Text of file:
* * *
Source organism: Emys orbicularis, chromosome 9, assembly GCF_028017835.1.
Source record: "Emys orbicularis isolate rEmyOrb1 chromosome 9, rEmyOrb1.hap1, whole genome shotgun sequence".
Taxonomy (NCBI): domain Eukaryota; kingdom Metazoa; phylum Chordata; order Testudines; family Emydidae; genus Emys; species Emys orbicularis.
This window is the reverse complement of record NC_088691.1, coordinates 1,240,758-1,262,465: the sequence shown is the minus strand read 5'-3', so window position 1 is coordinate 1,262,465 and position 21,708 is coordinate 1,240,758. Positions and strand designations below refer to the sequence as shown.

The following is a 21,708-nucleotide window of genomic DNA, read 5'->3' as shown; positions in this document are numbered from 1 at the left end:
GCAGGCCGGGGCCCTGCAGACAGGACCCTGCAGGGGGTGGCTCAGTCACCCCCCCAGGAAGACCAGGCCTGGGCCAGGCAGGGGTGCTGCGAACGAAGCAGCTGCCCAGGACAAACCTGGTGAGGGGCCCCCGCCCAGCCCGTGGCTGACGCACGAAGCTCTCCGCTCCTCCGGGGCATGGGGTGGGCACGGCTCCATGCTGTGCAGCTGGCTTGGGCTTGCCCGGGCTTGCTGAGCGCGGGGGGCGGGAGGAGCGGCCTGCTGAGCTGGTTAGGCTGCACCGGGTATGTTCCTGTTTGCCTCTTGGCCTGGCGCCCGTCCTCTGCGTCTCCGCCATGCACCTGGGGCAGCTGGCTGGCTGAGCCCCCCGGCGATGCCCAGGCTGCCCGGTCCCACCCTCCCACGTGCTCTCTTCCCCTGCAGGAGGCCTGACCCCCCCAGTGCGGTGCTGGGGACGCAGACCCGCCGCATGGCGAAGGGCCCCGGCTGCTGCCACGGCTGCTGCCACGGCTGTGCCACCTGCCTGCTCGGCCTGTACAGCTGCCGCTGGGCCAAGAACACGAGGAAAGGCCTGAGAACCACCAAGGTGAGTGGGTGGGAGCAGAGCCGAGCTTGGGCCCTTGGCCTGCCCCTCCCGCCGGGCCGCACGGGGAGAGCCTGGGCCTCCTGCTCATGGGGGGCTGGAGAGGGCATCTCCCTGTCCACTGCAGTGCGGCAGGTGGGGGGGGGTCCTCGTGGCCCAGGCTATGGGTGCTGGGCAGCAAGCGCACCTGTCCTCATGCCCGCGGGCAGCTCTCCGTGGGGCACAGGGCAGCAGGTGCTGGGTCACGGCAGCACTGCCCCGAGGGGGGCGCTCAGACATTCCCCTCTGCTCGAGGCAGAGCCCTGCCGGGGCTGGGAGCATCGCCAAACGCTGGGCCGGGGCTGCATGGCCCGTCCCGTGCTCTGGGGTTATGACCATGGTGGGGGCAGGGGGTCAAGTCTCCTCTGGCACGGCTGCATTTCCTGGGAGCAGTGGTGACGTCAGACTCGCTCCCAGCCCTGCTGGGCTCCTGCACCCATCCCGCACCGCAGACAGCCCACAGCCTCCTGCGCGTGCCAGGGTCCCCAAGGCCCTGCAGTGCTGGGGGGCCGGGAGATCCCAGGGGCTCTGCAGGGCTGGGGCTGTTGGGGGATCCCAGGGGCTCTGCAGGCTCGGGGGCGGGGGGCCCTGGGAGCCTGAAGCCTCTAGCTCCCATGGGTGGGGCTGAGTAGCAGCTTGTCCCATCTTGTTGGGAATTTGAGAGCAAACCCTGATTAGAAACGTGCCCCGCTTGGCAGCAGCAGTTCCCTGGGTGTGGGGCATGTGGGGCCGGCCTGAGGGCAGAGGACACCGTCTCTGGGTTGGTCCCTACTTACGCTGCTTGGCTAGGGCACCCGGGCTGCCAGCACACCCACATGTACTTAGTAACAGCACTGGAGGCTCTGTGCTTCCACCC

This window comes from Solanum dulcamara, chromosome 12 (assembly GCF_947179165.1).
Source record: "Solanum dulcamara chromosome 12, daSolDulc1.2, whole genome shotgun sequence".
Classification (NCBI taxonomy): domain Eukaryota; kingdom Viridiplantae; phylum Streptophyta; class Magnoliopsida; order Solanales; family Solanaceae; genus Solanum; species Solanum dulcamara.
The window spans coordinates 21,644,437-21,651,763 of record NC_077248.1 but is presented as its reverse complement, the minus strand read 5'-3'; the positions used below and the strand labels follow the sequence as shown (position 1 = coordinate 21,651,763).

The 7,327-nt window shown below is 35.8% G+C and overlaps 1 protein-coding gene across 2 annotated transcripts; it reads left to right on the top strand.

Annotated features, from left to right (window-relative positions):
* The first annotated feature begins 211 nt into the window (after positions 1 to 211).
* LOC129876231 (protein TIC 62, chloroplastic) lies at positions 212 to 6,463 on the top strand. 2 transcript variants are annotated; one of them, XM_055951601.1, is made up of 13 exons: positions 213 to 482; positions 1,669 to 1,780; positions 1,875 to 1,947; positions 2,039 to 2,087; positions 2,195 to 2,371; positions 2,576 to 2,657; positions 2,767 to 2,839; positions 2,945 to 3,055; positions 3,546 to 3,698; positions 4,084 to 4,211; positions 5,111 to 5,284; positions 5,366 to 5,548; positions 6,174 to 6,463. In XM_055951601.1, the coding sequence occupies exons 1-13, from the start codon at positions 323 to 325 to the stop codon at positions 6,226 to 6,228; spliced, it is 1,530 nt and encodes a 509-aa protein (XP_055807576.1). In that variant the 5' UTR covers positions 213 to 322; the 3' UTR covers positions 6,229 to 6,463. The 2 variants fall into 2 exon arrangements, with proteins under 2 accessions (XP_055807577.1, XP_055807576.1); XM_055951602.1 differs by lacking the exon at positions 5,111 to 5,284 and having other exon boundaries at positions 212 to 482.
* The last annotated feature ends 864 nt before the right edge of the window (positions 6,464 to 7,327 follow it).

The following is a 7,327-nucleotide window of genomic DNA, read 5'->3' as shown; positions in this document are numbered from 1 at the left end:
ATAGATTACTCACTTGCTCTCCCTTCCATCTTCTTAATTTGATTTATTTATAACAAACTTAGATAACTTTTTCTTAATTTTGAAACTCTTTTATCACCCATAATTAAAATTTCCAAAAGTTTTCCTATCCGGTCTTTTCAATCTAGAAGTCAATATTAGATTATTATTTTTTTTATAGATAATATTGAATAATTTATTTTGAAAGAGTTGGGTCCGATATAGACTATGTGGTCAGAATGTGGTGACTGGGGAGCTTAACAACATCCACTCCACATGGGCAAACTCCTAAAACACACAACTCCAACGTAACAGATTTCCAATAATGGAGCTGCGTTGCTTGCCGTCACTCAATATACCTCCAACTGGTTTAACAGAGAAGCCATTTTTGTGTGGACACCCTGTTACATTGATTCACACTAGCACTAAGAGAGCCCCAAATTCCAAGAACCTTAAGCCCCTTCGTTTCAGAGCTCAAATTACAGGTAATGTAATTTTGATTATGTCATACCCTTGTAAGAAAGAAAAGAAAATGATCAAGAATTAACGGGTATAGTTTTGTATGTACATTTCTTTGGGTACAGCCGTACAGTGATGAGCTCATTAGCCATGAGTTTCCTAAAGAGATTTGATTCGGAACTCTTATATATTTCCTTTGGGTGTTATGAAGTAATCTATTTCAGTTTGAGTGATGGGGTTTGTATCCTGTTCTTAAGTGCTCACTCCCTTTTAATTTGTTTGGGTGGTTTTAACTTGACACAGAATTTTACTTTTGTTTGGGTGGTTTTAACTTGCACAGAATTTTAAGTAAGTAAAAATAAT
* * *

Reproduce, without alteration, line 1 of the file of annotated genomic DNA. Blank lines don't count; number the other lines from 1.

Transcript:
Source organism: Emys orbicularis, chromosome 9, assembly GCF_028017835.1.